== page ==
Posted from my CrackBerry at wapforums.crackberry.com
    12-15-11 03:52 PM
  13. squished18's Avatar
    As for the OP, I agree with the title, I don't agree with the majority of your points.

    RIM's decline from dominance has been

    > Failure to realize the importance of a touchscreen device (2007)
    > Failure to release devices with significant improvements to encourage user upgrades (8800-9780 had approx 300mhz increase over 3.5 years (Feb 07-Oct10)
    > Lack of advertising of products, and the features (PlayBook ad campaign focuses on least important aspects, Curve campaign NEVER carried the legacy of the 83XX, the sales of that device should have been part of a campaign for successors,)
    > Lack of addressing the growing need of an ecosystem back in 2009, ( 2009 was the year of the App, and it didn't stop becoming more important, 2012 will be the year of the cloud, is RIM ready?)

    I will agree on the development front, in every instance until 2011 devcon they did nothing to actually help developers, they didn't make tools easy, they didn't release them at the right times, and they didn't provide proper documentation,
    Yup, I pretty much disagree with you on all counts.

    I don't think they failed to realize the importance of the touchscreen, they just didn't produce a device with a touchscreen that actually worked well. Storm 1 and Storm 2 disappointed most customers who purchased one.

    Re: processor speed - It wasn't the lack of processor speed that seemed to cause problems. I see it as more of the lack of GPU. Maybe that's just semantics.

    Advertising can't save you if your product disappoints (i.e. resets and laggy).

    Your ecosystem can only develop if your device can support it. A device that resets and is laggy can't support the apps you want so much. Solve that issue and the apps follow (as initial QNX development has shown already).
    Caymancroc and tack like this.
    12-15-11 04:26 PM
  14. _StephenBB81's Avatar
    Yup, I pretty much disagree with you on all counts.

    I don't think they failed to realize the importance of the touchscreen, they just didn't produce a device with a touchscreen that actually worked well. Storm 1 and Storm 2 disappointed most customers who purchased one.

    Re: processor speed - It wasn't the lack of processor speed that seemed to cause problems. I see it as more of the lack of GPU. Maybe that's just semantics.

    Advertising can't save you if your product disappoints (i.e. resets and laggy).

    Your ecosystem can only develop if your device can support it. A device that resets and is laggy can't support the apps you want so much. Solve that issue and the apps follow (as initial QNX development has shown already).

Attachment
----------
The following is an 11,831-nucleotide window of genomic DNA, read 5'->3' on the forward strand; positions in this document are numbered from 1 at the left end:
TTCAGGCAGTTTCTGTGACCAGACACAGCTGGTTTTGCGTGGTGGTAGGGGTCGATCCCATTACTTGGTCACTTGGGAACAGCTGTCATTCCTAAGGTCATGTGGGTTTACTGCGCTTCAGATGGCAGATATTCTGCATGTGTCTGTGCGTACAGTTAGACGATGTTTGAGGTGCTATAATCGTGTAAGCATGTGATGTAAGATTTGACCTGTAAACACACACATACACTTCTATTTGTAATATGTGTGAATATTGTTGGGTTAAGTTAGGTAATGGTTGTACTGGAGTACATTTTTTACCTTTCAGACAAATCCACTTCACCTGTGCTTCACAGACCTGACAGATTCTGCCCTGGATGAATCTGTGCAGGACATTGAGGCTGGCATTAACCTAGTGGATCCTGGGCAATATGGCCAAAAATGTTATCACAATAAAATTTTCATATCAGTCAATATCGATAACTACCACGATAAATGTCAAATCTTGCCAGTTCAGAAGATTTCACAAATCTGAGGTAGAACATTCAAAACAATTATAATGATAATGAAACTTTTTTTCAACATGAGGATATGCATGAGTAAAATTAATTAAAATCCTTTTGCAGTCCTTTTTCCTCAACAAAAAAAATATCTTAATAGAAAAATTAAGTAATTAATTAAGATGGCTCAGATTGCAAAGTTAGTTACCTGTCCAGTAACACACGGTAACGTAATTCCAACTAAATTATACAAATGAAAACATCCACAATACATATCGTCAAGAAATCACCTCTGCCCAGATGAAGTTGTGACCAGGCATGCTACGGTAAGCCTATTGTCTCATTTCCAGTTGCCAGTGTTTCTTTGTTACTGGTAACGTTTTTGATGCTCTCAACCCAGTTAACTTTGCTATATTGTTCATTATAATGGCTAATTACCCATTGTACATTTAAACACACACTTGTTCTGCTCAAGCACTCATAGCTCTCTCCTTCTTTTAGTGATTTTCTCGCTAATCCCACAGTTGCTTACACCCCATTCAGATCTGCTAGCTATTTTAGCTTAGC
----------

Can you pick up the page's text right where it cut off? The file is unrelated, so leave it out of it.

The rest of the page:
My reasoning for saying the failed to realize the importance of touchscreens is heavily because of the Storm 2! They upgrade from the Storm 1 to the Storm 2, was far to marginal, They DIDN'T commit to the touchscreen, the OS was not updated to be touch friendly, the hardware improvements were not significant enough compared to the other touchscreens on the market, then after the Storm 2 October 2009, there was no Full touchscreen offering until Q3 2011, during the biggest decline in their mind share

    The Processor was just a single example as I didn't want to get wordy like I usually do, I agree whole heartedly that a GPU should have been included on all 2010 launched devices, the 9800 should have had a GPU and an 800Mhz processor since the processor family that was used in the 9800 was rated for 800Mhz, that would have made the 9800 a OS7 upgradeable device, and eliminated the 9810, saving the 9810 to be a OS7 Launch in January with a dual core upgradable to BB10,
    Poor Planning on their hardware upgrade path completely, but that failure started in 2009, by not significantly upgrading the phones each year, as processor speeds double every 18 months, a 50% increase each year should be a minimum increase in performance,
    I'd tie part of their failure in NOT leaving Marvell as a processor manufacturer in 2009 and going Qualcomm 100%, Marvell kept RIM back

    Advertising slows negative opinion of a product that isn't warranted, the Storm Line was a poorly built product line, but the Fleet products like the 83XX 89XX, 88XX, 9000, all were fantastic products, as were the pearls, yet lack of advertising left the bad taste of the Storm, and then the Tour's launch flaws in CDMA users mouths, which make up 50% of the US market at least. Each point must be taken as a combination, as IF they increased performance of the hardware behind their software lagging wouldn't have been as bad, and memory overflows wouldn't have happened, then the advertising would have more meaning pointing to the strengths


    The Ecosystem is more than just the devices, RIM failed to address consumption needs of users, Apple had iTunes for Consumption, this gave them an edge for the casual user, RIM should have addressed consumption media delivery in 2009 with a 2010 launch, with their carrier relationships and carrier billing they could have offered the carriers something that Apple wasn't offering, AND could have offered something to compete with googles ad revenue sharing, a portion of proceeds of Media sales.